backstreets of bankside historical building tour

Backstreets Of Bankside Historical Building Walk

My Backstreets of Bankside Historical Building Walk is perfect for anyone who finds themselves in Bankside, London. Many people are familiar with the tourist attractions of Bankside overlooking the River Thames. If you want to escape the crowds and take a short walk to admire a few historical buildings, this may be of interest. I’ve compiled a list of buildings that I appreciate near Union Street and Southwark Street, which I wanted to share with you. There are many beautiful buildings in the vicinity, so I have just picked out the ones I particularly enjoy looking at. Join me as I take you on my Backstreets of Bankside Historical Building Walk is in Southwark, London SE1. It’s a self-guided tour which takes around half an hour or longer if you are dawdling! It’s perfect if you are looking for things to do in Southwark, London walks or historic London architecture.

Backstreets of Bankside Historical Building Walk Highlights

Start the walk at London Bridge Station. Walk to Borough Market, down Borough High Street, turn right into Union Street.

st saviours house union street se1 cream painted building

St Saviour’s House, 39-41 Union Street SE1 1 SD. A beautiful building from 1911. It is now a charity for Southwark almshouses.

the ragged school union street imposing red brick building

The Ragged School, 47 Union Street, London SE1 1SG. An imposing Victorian building that was once a charitable school to help ragged children is now a residential property. A poster on the walls says, “The Shaftsbury Society’s charitable union of The Mint and Gospel Lighthouse mission for the guidance of ragged children in matters of cleanliness, appearance and manners thus enabling them to take up a military career no matter how short.” An engraved stone on the building says, “To the glory of God this stone was laid by the right honourable Lord Mayor of London Sir William P Treloar November 13th, 1906.”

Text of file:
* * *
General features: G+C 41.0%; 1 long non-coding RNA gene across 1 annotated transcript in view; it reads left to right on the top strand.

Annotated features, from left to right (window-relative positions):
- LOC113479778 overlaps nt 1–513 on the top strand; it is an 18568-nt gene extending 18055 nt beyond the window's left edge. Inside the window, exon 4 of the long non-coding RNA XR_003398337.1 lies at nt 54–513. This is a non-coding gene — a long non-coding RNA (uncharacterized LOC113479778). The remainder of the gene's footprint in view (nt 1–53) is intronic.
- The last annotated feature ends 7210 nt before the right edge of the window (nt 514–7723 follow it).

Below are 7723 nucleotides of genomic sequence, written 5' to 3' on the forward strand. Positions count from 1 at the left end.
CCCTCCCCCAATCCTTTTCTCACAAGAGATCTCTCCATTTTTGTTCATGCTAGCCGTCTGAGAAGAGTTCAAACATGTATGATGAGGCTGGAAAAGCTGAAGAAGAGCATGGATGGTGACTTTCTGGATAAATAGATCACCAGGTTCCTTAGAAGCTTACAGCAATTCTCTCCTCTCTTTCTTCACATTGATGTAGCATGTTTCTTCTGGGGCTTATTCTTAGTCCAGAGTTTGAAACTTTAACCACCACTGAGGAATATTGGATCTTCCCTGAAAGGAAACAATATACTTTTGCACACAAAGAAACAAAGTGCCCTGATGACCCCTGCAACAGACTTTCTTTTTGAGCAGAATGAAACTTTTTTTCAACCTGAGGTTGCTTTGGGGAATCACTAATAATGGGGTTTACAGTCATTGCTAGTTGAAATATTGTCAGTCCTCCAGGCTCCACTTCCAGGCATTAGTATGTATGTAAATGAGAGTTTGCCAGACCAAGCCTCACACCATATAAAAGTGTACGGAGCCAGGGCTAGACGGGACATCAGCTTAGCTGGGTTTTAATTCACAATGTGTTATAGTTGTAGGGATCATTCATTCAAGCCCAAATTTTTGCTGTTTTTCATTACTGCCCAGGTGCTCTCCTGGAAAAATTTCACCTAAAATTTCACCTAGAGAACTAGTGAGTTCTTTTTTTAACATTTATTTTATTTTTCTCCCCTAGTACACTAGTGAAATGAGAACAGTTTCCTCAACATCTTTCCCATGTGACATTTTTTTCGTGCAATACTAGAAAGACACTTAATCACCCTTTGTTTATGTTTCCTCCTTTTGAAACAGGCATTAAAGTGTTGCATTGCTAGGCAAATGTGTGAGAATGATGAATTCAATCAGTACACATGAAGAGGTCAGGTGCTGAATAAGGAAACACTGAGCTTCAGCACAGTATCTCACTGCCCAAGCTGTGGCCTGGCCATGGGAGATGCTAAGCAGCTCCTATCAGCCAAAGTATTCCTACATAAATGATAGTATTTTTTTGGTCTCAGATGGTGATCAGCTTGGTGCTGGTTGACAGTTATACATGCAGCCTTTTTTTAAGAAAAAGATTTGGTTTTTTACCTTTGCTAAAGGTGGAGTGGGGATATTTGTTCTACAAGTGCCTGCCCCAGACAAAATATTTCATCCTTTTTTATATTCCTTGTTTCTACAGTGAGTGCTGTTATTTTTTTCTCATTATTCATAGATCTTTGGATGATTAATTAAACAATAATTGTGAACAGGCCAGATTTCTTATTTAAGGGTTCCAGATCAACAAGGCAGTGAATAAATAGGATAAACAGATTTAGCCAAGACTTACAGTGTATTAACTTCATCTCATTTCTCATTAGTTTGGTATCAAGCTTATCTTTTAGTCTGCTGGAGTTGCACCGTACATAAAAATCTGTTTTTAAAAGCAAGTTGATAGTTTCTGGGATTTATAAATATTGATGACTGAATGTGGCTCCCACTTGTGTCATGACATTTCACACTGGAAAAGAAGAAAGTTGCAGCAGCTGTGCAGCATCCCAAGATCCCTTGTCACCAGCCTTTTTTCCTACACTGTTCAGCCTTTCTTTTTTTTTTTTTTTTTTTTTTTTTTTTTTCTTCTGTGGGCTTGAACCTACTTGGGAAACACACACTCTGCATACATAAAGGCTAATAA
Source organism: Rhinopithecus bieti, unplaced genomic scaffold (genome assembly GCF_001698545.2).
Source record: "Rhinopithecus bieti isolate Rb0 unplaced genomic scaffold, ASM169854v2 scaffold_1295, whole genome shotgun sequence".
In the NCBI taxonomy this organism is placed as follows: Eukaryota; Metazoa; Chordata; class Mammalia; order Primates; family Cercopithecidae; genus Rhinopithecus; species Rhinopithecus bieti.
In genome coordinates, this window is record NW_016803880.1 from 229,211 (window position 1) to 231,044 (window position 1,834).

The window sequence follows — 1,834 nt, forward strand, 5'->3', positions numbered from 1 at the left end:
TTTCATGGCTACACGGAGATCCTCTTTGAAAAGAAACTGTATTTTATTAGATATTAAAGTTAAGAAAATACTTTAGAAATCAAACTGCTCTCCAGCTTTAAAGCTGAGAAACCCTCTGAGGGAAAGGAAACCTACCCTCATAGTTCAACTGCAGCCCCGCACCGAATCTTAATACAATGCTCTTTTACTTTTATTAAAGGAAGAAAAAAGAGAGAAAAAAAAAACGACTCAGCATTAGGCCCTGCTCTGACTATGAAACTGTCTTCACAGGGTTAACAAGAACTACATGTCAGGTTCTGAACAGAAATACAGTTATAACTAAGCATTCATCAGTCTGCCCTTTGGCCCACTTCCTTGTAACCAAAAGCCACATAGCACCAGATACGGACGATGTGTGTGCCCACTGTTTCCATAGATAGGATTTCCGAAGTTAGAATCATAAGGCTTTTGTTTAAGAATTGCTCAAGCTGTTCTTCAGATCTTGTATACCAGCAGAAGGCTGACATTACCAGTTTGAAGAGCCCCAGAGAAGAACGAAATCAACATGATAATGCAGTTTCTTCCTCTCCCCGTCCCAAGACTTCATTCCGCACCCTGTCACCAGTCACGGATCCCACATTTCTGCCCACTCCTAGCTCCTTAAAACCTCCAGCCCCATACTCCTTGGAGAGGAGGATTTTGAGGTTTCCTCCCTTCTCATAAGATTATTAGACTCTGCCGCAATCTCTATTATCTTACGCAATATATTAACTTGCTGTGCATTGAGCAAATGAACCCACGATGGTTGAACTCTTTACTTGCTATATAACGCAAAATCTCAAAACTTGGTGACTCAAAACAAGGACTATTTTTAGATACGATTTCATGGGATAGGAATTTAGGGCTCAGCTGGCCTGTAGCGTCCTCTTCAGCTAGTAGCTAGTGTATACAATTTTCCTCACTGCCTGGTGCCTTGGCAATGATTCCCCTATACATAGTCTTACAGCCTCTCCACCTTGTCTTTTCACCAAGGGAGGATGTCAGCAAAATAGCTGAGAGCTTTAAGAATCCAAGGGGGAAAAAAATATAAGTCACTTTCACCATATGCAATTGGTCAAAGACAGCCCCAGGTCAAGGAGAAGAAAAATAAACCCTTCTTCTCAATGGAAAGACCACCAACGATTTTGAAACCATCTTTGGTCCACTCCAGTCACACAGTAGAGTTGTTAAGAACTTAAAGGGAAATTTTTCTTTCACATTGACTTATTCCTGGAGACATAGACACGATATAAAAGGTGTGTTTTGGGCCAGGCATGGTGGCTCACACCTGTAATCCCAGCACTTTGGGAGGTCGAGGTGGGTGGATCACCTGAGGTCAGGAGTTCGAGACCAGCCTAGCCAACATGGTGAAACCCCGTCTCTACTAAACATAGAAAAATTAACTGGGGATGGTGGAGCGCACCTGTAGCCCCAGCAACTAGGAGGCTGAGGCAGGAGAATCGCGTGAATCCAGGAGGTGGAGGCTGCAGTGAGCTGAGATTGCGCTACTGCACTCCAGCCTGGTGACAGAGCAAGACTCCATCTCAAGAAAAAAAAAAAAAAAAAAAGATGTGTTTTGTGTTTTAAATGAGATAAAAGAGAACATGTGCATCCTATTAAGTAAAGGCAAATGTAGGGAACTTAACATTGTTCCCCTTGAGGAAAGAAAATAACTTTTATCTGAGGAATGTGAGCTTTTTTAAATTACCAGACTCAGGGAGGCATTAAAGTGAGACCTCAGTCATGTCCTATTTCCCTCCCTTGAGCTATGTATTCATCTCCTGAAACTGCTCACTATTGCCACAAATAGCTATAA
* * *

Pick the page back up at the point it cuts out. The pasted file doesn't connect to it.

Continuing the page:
r k burt and co union street with green painted window frames and gate

The building with green painted windows and gate called R.K. Burt & Co, 59-61 Union Street. The Layers of London website says that this building dates back to the early 19th century and incorporates part of an 18th-century house in the yard used for malting barley with stables. Allsop Turners and Brush Makers occupied the building from 1786 until 1880. It was then occupied by Joseph Watson and Co yeast manufacturers.

cross bones graveyard side street metal fence with ribbons tied on to fence and the shard in the background

Cross Bones Graveyard and Garden of Remembrance, Union Street, London SE1 1SD. A pauper’s post-medieval graveyard and memorial shrine where prostitutes, outcasts and infants were buried. On Redcross Way, you will see ribbons tied to the metal railings. The opening times vary because it is dependent upon volunteers. Read my Cross Bones Graveyard Garden of Remembrance article.

boot and flogger pub redcross way red brick building pub sign over door

Opposite the metal railings of the Cross Bones Graveyard on Redcross Way is The Boot and Flogger. The pub is famous for being the only premise in the UK that can sell wine without having a license because of a special dispensation by James 1 dating back to 1611. The pub name refers to a leather boot that holds the bottle while the wooden flogger ‘flogs’ the cord, according to an article I read in London SE1. It is a lovely building so worth admiring.

janet johnson plaque redcross way

Back to Union Street, turn into Redcross Way. On Your left is a building plaque for Janet Johnson (1858-1955), Pioneer Welfare Worker. It says, “Lived at 39 Redcross Way. She became the first woman Guardian of the Poor in Southwark, in 1888, devoting her life to the condition of poor workhouse internees. She became manager of the Central London School for Orphans and Destitute Children at Hanwell, initiating humanitarian reforms with new ideas on education, clothing and diet.”